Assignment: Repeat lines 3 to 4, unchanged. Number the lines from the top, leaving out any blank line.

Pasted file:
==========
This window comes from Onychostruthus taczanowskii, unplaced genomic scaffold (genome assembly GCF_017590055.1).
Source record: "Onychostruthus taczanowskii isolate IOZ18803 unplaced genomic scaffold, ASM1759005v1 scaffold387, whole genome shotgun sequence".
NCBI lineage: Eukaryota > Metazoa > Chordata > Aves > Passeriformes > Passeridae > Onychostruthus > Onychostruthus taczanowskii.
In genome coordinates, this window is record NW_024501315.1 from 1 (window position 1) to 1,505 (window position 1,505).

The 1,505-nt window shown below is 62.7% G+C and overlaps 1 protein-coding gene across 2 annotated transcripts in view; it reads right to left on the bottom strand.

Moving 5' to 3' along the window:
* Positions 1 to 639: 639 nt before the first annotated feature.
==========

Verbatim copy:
NCBI lineage: Eukaryota > Metazoa > Chordata > Aves > Passeriformes > Passeridae > Onychostruthus > Onychostruthus taczanowskii.
In genome coordinates, this window is record NW_024501315.1 from 1 (window position 1) to 1,505 (window position 1,505).